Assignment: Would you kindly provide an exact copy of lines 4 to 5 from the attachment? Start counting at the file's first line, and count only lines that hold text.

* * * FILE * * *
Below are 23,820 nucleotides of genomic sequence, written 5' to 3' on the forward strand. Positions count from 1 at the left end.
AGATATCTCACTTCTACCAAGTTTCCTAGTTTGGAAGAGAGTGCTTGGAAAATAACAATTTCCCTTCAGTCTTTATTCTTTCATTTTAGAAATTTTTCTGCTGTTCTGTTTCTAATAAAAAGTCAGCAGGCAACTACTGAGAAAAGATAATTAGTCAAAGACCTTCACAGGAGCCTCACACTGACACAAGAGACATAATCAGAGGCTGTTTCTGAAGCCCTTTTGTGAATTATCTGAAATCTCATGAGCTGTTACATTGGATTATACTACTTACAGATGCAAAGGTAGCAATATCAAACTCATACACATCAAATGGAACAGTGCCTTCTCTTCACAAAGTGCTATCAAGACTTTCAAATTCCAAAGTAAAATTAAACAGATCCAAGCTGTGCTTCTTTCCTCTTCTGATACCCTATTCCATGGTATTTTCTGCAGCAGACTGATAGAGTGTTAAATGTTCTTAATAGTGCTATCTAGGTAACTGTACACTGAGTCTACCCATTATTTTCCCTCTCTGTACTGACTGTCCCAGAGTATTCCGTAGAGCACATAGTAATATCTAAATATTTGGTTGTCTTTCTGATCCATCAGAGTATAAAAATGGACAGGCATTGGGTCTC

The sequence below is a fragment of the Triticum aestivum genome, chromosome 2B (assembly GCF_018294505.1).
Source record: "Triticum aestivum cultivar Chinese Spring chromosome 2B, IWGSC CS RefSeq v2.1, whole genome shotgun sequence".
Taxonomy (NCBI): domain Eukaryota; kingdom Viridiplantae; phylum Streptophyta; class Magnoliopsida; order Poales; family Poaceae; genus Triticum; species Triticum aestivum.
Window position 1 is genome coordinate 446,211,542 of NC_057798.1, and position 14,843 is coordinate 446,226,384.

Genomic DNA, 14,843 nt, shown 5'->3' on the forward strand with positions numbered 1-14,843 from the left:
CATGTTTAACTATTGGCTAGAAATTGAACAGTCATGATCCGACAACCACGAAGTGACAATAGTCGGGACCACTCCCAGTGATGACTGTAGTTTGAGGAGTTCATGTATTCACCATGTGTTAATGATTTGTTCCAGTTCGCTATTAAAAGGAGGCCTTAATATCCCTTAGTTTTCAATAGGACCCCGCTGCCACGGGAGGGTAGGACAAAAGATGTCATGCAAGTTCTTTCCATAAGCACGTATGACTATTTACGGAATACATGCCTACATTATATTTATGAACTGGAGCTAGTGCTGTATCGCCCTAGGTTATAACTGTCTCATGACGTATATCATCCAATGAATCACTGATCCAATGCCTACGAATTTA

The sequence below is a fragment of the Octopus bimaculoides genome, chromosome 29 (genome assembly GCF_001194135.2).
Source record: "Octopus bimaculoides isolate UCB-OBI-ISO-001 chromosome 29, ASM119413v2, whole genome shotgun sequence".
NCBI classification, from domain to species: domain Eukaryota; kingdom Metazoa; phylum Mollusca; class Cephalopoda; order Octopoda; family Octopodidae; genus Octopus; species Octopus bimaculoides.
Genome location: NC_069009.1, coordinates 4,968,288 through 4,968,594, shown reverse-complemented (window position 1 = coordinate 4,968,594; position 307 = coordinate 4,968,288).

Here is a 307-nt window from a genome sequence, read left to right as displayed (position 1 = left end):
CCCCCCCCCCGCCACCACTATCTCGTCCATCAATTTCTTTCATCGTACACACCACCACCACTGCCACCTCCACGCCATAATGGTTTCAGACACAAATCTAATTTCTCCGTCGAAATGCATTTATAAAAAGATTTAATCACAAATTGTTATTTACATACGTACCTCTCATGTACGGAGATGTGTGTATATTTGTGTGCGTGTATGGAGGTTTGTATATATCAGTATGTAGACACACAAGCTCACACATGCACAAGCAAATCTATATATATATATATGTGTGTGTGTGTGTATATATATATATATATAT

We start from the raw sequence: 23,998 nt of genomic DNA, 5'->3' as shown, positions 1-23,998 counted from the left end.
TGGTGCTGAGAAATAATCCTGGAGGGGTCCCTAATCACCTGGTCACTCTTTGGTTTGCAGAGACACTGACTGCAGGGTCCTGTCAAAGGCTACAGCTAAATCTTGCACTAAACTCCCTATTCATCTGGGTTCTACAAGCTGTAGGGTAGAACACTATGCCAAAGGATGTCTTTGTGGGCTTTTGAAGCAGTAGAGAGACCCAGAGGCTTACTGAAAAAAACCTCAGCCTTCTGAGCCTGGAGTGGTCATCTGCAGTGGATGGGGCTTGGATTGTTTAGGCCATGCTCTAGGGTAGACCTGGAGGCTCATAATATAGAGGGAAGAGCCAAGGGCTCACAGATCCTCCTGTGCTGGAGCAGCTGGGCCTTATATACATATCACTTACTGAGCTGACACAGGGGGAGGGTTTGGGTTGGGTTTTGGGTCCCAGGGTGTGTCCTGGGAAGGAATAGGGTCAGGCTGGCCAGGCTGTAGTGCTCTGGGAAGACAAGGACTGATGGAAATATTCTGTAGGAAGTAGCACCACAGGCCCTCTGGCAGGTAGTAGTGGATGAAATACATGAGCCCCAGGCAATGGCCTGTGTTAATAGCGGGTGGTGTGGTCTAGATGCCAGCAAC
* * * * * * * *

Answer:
Source record: "Triticum aestivum cultivar Chinese Spring chromosome 2B, IWGSC CS RefSeq v2.1, whole genome shotgun sequence".
Taxonomy (NCBI): domain Eukaryota; kingdom Viridiplantae; phylum Streptophyta; class Magnoliopsida; order Poales; family Poaceae; genus Triticum; species Triticum aestivum.